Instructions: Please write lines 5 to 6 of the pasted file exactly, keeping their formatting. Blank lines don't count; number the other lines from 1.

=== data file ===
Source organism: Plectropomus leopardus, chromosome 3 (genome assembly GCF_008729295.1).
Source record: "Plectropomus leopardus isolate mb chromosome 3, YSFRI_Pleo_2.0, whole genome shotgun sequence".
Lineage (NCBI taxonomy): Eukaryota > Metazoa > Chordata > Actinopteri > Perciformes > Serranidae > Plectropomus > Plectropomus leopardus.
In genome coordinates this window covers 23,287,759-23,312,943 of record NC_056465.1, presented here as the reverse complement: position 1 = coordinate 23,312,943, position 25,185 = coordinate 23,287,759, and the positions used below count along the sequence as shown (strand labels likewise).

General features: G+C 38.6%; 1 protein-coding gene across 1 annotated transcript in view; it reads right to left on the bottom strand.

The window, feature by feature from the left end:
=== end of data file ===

General features: G+C 38.6%; 1 protein-coding gene across 1 annotated transcript in view; it reads right to left on the bottom strand.

The window, feature by feature from the left end: